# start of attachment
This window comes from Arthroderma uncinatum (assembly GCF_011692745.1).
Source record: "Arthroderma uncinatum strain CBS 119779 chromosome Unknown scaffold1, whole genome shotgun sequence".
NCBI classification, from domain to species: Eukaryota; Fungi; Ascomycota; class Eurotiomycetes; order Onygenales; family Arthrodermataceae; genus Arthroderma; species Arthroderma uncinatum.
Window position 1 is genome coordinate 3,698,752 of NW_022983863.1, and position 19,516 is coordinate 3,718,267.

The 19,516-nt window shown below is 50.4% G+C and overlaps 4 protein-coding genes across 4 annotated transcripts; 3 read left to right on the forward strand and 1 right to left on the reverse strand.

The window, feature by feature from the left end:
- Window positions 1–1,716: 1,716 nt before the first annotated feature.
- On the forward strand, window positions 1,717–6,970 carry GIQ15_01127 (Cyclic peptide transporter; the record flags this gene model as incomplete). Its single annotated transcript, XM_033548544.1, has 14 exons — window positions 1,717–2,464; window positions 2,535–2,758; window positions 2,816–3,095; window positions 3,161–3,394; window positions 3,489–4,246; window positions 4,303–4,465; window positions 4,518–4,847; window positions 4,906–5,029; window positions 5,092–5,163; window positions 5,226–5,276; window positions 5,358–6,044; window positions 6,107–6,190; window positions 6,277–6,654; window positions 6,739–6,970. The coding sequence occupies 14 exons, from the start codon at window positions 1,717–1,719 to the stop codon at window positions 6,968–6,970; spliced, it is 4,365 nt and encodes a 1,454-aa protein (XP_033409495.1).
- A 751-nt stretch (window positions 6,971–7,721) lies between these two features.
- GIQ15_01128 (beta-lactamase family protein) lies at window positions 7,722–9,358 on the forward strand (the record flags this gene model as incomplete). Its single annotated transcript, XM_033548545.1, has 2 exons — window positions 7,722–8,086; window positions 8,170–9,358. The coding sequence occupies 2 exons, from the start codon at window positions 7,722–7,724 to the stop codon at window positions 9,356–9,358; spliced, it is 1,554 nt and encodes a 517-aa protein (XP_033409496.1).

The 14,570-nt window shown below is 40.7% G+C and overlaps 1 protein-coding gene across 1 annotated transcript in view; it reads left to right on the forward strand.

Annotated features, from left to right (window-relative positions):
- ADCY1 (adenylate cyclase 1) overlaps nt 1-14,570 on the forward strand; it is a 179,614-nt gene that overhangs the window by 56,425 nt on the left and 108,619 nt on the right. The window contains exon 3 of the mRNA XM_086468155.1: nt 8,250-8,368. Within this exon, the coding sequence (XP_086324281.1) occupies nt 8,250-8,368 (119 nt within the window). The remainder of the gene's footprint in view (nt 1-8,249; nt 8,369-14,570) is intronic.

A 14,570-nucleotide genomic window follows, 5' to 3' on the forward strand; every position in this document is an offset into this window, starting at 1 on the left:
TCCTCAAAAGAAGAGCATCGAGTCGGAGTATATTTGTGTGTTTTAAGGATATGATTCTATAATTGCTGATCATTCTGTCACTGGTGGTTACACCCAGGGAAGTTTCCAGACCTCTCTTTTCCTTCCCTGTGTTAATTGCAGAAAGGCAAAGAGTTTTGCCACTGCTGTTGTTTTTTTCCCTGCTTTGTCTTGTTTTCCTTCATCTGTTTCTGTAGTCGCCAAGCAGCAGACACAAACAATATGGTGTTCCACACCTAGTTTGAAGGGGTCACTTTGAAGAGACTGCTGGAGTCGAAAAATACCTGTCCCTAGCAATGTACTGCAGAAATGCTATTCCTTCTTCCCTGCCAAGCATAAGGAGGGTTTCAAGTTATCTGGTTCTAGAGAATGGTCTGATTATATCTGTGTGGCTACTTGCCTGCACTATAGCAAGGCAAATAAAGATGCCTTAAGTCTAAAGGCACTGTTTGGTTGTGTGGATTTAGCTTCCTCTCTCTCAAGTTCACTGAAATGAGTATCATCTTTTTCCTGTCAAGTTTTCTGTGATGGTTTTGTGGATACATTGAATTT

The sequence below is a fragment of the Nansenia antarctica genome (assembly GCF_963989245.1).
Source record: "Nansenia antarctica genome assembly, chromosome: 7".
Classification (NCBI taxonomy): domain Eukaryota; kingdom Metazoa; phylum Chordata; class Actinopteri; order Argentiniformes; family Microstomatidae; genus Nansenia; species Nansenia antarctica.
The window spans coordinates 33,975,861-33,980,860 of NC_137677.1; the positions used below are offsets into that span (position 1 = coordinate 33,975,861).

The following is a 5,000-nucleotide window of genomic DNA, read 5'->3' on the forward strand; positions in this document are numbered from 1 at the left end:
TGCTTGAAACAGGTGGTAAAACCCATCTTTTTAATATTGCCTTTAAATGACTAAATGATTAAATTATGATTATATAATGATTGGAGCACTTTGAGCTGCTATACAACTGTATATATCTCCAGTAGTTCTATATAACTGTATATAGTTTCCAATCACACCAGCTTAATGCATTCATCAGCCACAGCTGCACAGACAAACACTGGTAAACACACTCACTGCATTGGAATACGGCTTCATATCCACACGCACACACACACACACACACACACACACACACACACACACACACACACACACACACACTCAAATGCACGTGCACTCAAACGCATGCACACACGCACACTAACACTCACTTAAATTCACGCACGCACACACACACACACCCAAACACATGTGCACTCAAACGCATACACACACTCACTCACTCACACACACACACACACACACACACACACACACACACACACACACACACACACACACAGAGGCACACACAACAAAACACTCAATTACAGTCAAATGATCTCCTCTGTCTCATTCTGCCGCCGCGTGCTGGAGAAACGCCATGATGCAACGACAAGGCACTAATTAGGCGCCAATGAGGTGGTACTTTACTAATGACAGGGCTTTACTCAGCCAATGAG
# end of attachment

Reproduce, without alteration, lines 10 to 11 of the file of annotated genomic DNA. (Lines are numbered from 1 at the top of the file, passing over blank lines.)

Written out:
- GIQ15_01128 (beta-lactamase family protein) lies at window positions 7,722–9,358 on the forward strand (the record flags this gene model as incomplete). Its single annotated transcript, XM_033548545.1, has 2 exons — window positions 7,722–8,086; window positions 8,170–9,358. The coding sequence occupies 2 exons, from the start codon at window positions 7,722–7,724 to the stop codon at window positions 9,356–9,358; spliced, it is 1,554 nt and encodes a 517-aa protein (XP_033409496.1).

The 14,570-nt window shown below is 40.7% G+C and overlaps 1 protein-coding gene across 1 annotated transcript in view; it reads left to right on the forward strand.